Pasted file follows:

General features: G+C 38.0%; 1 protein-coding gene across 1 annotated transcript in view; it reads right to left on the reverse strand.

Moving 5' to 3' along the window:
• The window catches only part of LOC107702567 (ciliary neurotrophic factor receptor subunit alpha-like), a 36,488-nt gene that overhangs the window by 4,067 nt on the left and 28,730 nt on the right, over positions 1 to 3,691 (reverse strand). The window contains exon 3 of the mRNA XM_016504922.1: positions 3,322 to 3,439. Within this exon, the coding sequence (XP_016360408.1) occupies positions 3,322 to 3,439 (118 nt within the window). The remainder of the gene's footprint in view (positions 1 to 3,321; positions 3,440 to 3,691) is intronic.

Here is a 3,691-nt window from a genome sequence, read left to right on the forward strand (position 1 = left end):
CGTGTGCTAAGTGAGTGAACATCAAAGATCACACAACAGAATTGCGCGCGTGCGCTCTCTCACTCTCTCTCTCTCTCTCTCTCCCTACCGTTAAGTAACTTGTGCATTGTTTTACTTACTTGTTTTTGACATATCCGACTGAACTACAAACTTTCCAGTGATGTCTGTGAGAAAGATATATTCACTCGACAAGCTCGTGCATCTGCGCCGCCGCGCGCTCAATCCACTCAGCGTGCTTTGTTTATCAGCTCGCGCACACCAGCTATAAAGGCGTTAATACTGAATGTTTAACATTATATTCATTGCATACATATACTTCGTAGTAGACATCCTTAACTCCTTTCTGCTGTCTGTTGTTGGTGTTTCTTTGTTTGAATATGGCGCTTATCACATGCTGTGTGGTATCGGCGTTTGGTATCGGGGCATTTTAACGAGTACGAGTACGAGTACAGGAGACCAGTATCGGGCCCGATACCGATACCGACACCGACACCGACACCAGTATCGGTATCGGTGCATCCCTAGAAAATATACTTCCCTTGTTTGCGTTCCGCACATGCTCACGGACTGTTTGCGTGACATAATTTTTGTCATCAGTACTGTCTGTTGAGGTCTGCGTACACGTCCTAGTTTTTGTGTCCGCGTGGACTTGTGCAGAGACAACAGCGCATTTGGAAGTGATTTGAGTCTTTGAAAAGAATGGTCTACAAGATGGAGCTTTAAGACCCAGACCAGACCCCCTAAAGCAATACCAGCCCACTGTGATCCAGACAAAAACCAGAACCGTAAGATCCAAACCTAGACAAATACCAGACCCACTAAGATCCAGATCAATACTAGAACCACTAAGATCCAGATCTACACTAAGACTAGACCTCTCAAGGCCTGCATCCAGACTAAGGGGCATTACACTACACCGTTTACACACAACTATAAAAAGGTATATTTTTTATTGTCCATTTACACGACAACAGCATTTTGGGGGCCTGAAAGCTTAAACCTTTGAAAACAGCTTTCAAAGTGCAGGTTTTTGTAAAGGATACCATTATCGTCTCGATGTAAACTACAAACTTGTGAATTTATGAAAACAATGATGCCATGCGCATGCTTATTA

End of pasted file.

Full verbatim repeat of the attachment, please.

General features: G+C 38.0%; 1 protein-coding gene across 1 annotated transcript in view; it reads right to left on the reverse strand.

Moving 5' to 3' along the window:
• The window catches only part of LOC107702567 (ciliary neurotrophic factor receptor subunit alpha-like), a 36,488-nt gene that overhangs the window by 4,067 nt on the left and 28,730 nt on the right, over positions 1 to 3,691 (reverse strand). The window contains exon 3 of the mRNA XM_016504922.1: positions 3,322 to 3,439. Within this exon, the coding sequence (XP_016360408.1) occupies positions 3,322 to 3,439 (118 nt within the window). The remainder of the gene's footprint in view (positions 1 to 3,321; positions 3,440 to 3,691) is intronic.

Here is a 3,691-nt window from a genome sequence, read left to right on the forward strand (position 1 = left end):
CGTGTGCTAAGTGAGTGAACATCAAAGATCACACAACAGAATTGCGCGCGTGCGCTCTCTCACTCTCTCTCTCTCTCTCTCTCCCTACCGTTAAGTAACTTGTGCATTGTTTTACTTACTTGTTTTTGACATATCCGACTGAACTACAAACTTTCCAGTGATGTCTGTGAGAAAGATATATTCACTCGACAAGCTCGTGCATCTGCGCCGCCGCGCGCTCAATCCACTCAGCGTGCTTTGTTTATCAGCTCGCGCACACCAGCTATAAAGGCGTTAATACTGAATGTTTAACATTATATTCATTGCATACATATACTTCGTAGTAGACATCCTTAACTCCTTTCTGCTGTCTGTTGTTGGTGTTTCTTTGTTTGAATATGGCGCTTATCACATGCTGTGTGGTATCGGCGTTTGGTATCGGGGCATTTTAACGAGTACGAGTACGAGTACAGGAGACCAGTATCGGGCCCGATACCGATACCGACACCGACACCGACACCAGTATCGGTATCGGTGCATCCCTAGAAAATATACTTCCCTTGTTTGCGTTCCGCACATGCTCACGGACTGTTTGCGTGACATAATTTTTGTCATCAGTACTGTCTGTTGAGGTCTGCGTACACGTCCTAGTTTTTGTGTCCGCGTGGACTTGTGCAGAGACAACAGCGCATTTGGAAGTGATTTGAGTCTTTGAAAAGAATGGTCTACAAGATGGAGCTTTAAGACCCAGACCAGACCCCCTAAAGCAATACCAGCCCACTGTGATCCAGACAAAAACCAGAACCGTAAGATCCAAACCTAGACAAATACCAGACCCACTAAGATCCAGATCAATACTAGAACCACTAAGATCCAGATCTACACTAAGACTAGACCTCTCAAGGCCTGCATCCAGACTAAGGGGCATTACACTACACCGTTTACACACAACTATAAAAAGGTATATTTTTTATTGTCCATTTACACGACAACAGCATTTTGGGGGCCTGAAAGCTTAAACCTTTGAAAACAGCTTTCAAAGTGCAGGTTTTTGTAAAGGATACCATTATCGTCTCGATGTAAACTACAAACTTGTGAATTTATGAAAACAATGATGCCATGCGCATGCTTATTA